It’s already been cast as an economic villain, to the tune of $2.5 trillion, disrupting “almost all marine ecosystem services” and suffocating every industry it touches.
Now, plastic pollution in oceans could actually be suffocating the planet – by harming the tiny microorganisms that are “thought to be responsible for up to 10 percent of … total global oxygen production.”
According to a new study in the scientific journal Communications Biology, the chemicals that leak from plastic waste floating around in the ocean may stop the bacteria known as Prochlorococcus from producing oxygen.
“We found that exposure to chemicals leaching from plastic pollution interfered with the growth, photosynthesis and oxygen production of Prochlorococcus, the ocean’s most abundant photosynthetic bacteria,” said the study’s lead author and Macquarie University researcher, Dr. Sasha Tetu, in a statement.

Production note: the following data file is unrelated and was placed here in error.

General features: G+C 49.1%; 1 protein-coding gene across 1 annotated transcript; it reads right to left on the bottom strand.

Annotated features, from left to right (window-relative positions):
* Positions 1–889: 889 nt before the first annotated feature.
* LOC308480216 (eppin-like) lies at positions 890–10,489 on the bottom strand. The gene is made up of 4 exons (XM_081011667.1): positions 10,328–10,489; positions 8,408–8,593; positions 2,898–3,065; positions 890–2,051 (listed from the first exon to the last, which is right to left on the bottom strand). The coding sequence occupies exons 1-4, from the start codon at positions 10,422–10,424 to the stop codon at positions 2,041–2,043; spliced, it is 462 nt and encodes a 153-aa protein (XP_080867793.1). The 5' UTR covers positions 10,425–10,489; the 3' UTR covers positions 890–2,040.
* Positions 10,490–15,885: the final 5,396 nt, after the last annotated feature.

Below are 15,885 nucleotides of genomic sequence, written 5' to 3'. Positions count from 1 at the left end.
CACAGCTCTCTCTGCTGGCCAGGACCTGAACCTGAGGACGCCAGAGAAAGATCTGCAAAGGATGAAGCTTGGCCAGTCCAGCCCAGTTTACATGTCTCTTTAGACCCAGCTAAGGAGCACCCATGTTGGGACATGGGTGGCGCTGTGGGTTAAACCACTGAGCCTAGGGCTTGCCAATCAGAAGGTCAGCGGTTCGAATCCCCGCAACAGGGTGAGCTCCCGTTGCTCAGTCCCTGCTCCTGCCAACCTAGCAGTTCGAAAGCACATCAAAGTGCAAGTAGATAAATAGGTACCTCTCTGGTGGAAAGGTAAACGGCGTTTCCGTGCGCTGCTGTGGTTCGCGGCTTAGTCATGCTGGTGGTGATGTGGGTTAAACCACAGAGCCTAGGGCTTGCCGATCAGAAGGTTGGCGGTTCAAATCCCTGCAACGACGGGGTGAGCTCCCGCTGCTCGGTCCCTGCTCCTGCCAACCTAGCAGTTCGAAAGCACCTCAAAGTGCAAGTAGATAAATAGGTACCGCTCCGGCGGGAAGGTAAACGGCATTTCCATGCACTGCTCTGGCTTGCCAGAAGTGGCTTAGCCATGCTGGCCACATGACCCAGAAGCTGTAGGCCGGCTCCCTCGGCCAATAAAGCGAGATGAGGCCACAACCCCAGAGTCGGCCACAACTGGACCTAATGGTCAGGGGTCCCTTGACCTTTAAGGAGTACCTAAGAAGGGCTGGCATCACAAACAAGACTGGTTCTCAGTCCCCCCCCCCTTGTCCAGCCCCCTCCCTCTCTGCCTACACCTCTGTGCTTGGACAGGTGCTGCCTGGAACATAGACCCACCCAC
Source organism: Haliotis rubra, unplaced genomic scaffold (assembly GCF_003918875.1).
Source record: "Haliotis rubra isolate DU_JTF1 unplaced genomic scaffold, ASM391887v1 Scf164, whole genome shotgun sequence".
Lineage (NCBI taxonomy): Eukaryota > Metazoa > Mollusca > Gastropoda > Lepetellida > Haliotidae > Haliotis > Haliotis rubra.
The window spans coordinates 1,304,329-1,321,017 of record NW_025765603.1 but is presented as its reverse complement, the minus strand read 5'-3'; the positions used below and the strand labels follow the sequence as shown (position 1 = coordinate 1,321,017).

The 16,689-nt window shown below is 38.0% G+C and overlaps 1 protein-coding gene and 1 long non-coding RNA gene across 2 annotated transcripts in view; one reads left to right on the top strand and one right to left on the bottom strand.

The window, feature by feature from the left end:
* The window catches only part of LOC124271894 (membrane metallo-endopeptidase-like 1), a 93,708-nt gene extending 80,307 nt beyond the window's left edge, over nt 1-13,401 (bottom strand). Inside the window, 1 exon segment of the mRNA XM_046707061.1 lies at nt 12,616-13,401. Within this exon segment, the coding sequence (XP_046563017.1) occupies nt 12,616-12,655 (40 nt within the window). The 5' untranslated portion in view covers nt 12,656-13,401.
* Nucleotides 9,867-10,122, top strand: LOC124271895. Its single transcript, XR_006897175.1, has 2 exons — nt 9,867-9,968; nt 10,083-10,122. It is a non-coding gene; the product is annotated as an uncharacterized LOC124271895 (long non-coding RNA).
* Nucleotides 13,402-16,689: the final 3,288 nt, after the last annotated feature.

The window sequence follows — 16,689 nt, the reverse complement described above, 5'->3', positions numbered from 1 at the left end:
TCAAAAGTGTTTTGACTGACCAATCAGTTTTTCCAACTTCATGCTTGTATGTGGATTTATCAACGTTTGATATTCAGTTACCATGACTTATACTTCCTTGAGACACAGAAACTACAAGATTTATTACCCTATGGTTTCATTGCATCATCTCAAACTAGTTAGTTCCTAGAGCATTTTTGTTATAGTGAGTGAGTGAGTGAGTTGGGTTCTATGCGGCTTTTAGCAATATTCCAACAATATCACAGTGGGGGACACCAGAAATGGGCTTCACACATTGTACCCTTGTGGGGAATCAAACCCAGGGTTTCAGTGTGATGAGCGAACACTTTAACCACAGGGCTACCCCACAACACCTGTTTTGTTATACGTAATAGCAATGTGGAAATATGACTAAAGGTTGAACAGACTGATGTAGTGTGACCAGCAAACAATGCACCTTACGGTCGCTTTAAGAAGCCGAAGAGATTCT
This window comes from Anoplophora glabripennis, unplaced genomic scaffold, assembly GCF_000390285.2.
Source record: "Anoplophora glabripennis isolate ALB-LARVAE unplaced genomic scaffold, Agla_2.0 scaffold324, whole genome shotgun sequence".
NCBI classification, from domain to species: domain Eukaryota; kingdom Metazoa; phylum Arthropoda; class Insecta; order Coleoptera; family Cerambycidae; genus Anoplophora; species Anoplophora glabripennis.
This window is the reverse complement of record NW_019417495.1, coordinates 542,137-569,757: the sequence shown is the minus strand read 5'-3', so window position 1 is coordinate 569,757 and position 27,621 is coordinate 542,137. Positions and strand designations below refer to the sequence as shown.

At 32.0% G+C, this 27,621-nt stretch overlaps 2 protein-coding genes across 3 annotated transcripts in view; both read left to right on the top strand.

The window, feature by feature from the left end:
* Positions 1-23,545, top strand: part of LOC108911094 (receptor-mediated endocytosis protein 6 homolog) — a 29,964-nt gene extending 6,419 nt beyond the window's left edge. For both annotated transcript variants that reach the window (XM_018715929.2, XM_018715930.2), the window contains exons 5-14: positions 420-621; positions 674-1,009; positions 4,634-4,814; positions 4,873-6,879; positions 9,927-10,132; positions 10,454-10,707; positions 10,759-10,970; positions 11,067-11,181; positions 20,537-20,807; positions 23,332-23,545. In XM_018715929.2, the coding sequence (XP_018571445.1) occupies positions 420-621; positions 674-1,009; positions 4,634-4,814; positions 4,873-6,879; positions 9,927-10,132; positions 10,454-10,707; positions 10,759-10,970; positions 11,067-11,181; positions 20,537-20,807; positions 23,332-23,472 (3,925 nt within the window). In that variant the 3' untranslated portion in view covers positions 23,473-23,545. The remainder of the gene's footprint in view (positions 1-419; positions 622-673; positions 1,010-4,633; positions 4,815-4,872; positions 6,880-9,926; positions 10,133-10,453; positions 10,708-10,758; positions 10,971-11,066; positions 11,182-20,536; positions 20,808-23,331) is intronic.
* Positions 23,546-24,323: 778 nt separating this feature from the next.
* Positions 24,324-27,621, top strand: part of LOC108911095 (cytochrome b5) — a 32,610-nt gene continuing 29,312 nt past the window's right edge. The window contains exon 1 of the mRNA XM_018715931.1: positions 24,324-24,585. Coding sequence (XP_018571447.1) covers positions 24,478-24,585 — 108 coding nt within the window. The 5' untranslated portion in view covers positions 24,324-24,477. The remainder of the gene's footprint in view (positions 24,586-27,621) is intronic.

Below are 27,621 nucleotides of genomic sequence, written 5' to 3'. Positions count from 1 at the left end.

It’s estimated that there are 3 octillion Prochlorococcus living in the world’s oceans. To get a sense of how enormous that is, there are roughly 7.5 billion people on the planet. That means there are approximately 430 quadrillion Prochlorococcus for every single person on Earth.
During the research, the scientists took fragments of grey plastic grocery bags and PVC matting and put them in artificial seawater for five days. Multiple strains of Prochlorococcus were then exposed to the seawater and the researchers found their growth patterns had changed and the amount of oxygen they produced had changed as well.
To make matters worse, one of the strains of bacteria stopped producing oxygen completely after 24 hours after being exposed to the chemicals from PVC.